109: Molly Mayhew - Taking momentous leaps from the military to starting her own business

Govcon Giants Podcast

Play Episode Listen Later Oct 27, 2021 61:24


Today's podcast guest Molly Mayhew is the founder and President of Mayhew Technology Solutions, a small business systems integrator supporting customers in the federal, state and local marketplace. She began Her career in the US Air Force as an Information Systems specialist, where she was introduced to the world of government contracting from the buyer perspective. Post-military, Mayhew was a leading member of the team who received the 1999 Tinker AFB Business Management Award, and the 2001 Air Force Productivity Excellence Award. Mayhew also was Verizon's South Area B2B Sales ICON winner in both 2013 and 2014. Molly was a Subject Matter Expert and program manager for a $35 million DoD communications platform consolidation that centralized operations at Andrews Air Force Base and integrated several systems and communications programs. After years of working as BD Manager, Sr. Account Exec, Strategic Mgr, Sales Mgr of Government sales for multiple entities she decided it was time to take the leap on her own. In 2017 she founded Mayhew Technology Solutions (MTS).  MTS provides installation services for fiber optic, telecommunications, ISP, OSP, physical security, low voltage, audiovisual systems, and network management and operations services. They also have additional services that include facilities support, all other business support, consultation, analysis, design, and turn-key deployment, long-term service and maintenance, and temporary staffing services. MTS's contracting expertise spans the federal, state, municipal and commercial market places.  On today's show you will hear how your skills from the military to private sector like Verizon and Graybar to being a mother are all transferable. You will learn how Molly came to the realization that it was time to make the leap and why she decided to do it now. Tune in for this upcoming episode with our latest Giant, Molly Mayhew.

Last Week in Local: Local Search, SEO & Marketing Update from LocalU

Join Carrie and Mike as they talk about how ratings and reviews affect local SEO, what's new at Amazon, review carousels in local finder results, Tesco's first checkout-free store, and more!Mike's Links:Amazon Logistics now ships more US parcels than FedEx: Pitney Bowes - https://www.supplychaindive.com/news/amazon-logistics-volume-fedex-ups-postal-service-pitney-bowes/608409/Amazon launches in-store pickup option for items from local businesses - https://www.cnbc.com/2021/10/21/amazon-launches-in-store-pickup-option-for-items-from-local-businesses.htmlAmazon Goes BOPIS, ISP Secret Surveillance, Apple Bites Snap - https://www.nearmedia.co/amazon-goes-bopis-isp-surveillance-apple-bites-snap/FTC_staff_report on lack of mobile ISP privacy - https://www.ftc.gov/system/files/documents/reports/look-what-isps-know-about-you-examining-privacy-practices-six-major-internet-service-providers/p195402_isp_6b_staff_report.pdfLindsey Gamble - Instagram testing search by photo feature - https://twitter.com/lindseygamble_/status/1451948325087948807?s=12How Many Leads Does Google My Business (GMB) Drive? - https://www.sterlingsky.ca/leads-google-my-business/Webinar: The Local SEO Firehose | The State of Local Search in 2022 - https://webinars.duda.co/the-state-of-local-search-2022Carries links:A Tale of Two Panels: Knowledge Panels and Google My Business for Colleges & Universities - Brandon Schmidt - https://localu.org/knowlege-panels-gmb-colleges-universities/Tesco opens ‘GetGo' their first checkout-free store, this one in High Holborn, central London.  - Steve Collinge - https://twitter.com/insightdiysteve/status/1450425782136836096?s=21How ratings and reviews impact local SEO - Ben Fisher - https://www.semrush.com/blog/local-seo-rankings/Google My Business Crowd Attributes For LGBTQ+ Friendly & Transgender Safespace Barry Schwartz - https://www.seroundtable.com/google-my-business-crowd-lgbtq-friendly-transgender-safespace-32287.html (via Claire, Andrew Bullimore, and Joy on Twitter)Review carousels popping up in the last few days in local finder results - Damian Rollison - https://twitter.com/damianrollison/status/1450955332503564299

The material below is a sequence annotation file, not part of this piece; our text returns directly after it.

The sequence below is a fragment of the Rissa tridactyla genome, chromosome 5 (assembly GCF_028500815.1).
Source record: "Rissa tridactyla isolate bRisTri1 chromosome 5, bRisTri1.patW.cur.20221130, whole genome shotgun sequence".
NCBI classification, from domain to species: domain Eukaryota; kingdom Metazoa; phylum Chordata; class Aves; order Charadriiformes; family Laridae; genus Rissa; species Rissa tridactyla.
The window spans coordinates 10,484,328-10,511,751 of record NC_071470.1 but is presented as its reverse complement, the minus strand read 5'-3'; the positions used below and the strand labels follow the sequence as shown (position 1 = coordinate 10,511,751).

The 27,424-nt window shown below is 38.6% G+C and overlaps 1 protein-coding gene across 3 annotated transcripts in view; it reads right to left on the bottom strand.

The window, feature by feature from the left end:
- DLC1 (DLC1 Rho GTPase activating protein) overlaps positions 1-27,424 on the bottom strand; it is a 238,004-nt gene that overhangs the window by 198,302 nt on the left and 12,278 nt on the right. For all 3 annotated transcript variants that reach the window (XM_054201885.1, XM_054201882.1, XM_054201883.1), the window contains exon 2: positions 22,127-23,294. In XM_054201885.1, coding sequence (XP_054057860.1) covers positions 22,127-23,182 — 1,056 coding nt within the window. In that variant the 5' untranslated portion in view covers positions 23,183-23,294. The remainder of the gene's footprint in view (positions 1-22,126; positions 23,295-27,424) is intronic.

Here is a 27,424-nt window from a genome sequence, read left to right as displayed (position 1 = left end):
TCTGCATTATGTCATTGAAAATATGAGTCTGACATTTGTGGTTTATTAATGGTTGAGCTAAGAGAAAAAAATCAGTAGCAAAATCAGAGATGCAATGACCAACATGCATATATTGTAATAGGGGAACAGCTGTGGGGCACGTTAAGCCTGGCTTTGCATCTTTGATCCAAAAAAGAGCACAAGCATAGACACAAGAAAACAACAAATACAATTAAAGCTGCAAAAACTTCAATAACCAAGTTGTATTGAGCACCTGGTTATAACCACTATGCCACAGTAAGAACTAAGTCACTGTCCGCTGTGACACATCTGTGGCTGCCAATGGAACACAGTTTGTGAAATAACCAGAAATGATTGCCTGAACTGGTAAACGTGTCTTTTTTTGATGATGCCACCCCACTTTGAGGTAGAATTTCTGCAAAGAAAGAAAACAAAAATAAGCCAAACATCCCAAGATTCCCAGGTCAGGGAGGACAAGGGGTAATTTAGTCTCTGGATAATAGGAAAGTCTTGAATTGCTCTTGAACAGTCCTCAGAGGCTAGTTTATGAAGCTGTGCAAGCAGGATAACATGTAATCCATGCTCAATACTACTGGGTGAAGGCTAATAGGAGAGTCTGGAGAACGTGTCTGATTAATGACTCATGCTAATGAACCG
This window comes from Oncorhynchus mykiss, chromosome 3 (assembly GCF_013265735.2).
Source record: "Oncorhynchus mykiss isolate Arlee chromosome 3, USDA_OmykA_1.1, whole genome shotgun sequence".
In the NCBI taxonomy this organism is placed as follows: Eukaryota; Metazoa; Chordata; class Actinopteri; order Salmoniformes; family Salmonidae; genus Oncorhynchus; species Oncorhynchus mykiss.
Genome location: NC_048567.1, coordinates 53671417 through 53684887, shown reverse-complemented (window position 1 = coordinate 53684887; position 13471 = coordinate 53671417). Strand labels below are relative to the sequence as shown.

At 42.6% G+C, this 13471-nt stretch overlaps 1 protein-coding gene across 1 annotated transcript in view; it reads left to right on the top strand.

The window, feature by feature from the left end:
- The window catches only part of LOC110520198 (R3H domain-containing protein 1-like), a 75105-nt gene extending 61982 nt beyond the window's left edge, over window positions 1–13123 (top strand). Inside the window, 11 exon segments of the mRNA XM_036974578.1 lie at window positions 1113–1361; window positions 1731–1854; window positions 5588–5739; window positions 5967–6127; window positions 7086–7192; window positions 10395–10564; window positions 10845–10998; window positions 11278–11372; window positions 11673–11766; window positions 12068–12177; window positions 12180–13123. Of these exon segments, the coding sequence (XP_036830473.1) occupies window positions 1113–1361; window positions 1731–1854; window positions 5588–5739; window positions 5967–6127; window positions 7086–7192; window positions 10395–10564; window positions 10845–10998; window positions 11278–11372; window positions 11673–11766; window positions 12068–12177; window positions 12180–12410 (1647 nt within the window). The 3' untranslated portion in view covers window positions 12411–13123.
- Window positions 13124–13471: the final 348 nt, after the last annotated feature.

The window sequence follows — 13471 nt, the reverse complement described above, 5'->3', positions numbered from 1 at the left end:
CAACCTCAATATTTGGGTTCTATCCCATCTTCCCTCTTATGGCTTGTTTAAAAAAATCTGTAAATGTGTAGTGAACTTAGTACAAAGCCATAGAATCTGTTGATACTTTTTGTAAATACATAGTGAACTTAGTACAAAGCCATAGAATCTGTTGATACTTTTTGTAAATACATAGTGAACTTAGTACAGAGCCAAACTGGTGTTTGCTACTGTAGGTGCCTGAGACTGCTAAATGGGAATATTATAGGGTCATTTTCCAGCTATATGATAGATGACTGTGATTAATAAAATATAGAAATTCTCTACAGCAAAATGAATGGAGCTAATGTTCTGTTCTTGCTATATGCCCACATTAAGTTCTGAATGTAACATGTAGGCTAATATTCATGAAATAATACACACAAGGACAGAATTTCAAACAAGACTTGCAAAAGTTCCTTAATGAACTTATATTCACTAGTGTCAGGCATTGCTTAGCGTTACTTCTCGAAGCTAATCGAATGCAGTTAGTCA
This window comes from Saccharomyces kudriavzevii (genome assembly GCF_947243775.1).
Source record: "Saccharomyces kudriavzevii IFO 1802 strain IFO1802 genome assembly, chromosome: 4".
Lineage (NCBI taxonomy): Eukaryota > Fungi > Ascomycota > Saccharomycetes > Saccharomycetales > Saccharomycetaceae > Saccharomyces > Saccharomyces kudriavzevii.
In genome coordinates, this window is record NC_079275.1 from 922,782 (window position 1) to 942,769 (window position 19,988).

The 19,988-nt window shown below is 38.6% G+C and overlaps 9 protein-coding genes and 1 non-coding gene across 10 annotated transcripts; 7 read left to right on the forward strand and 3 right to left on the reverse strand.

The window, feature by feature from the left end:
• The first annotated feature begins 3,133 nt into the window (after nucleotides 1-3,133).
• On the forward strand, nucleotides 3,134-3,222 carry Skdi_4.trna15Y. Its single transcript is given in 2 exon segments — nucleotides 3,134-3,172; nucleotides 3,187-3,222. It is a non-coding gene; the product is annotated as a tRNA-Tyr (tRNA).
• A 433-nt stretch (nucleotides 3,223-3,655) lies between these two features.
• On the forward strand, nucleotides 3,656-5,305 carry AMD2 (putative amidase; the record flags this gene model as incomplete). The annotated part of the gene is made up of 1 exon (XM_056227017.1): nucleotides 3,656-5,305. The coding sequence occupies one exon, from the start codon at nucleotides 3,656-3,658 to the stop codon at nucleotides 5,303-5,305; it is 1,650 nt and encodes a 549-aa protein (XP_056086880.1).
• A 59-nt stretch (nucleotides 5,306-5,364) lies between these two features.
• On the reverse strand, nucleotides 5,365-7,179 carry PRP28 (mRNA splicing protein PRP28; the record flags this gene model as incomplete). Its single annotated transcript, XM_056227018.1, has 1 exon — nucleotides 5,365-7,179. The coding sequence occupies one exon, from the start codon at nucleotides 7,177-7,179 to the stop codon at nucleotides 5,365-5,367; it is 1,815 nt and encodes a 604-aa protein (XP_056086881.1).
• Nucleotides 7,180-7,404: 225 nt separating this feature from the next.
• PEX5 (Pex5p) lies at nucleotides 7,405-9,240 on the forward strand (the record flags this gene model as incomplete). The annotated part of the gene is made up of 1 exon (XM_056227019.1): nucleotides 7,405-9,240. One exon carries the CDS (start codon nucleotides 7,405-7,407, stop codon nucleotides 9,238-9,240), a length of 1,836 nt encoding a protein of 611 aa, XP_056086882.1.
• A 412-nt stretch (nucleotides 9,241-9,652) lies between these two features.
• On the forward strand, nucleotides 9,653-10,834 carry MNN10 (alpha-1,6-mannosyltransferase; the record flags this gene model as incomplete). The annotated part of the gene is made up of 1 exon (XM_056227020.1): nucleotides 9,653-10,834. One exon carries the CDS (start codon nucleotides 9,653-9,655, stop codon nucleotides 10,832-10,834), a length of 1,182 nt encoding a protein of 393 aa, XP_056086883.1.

Packet Pushers - Full Podcast Feed
IPv6 Buzz 087: How Merit Network Used Carrots Over Sticks To Drive IPv6 Adoption

Packet Pushers - Full Podcast Feed

Play Episode Listen Later Oct 21, 2021 50:40


Merit Network is a non-profit ISP that provides network and security services for universities, K-12 schools, libraries, and other educational communities in Michigan. On today's IPv6 Buzz we speak with Lola Killey, Infrastructure and Research Support Analyst, about how Merit encouraged IPv6 adoption and what other institutions can learn from that effort. The post IPv6 Buzz 087: How Merit Network Used Carrots Over Sticks To Drive IPv6 Adoption appeared first on Packet Pushers.

Packet Pushers - IPv6 Buzz
IPv6 Buzz 087: How Merit Network Used Carrots Over Sticks To Drive IPv6 Adoption

Packet Pushers - IPv6 Buzz

Play Episode Listen Later Oct 21, 2021 50:40


Merit Network is a non-profit ISP that provides network and security services for universities, K-12 schools, libraries, and other educational communities in Michigan. On today's IPv6 Buzz we speak with Lola Killey, Infrastructure and Research Support Analyst, about how Merit encouraged IPv6 adoption and what other institutions can learn from that effort. The post IPv6 Buzz 087: How Merit Network Used Carrots Over Sticks To Drive IPv6 Adoption appeared first on Packet Pushers.

The DotCom Magazine Entrepreneur Spotlight
Rickey White, Founder, Start Inboxing, A DotCom Magazine Exclusive Interview

The DotCom Magazine Entrepreneur Spotlight

Play Episode Listen Later Oct 20, 2021 29:31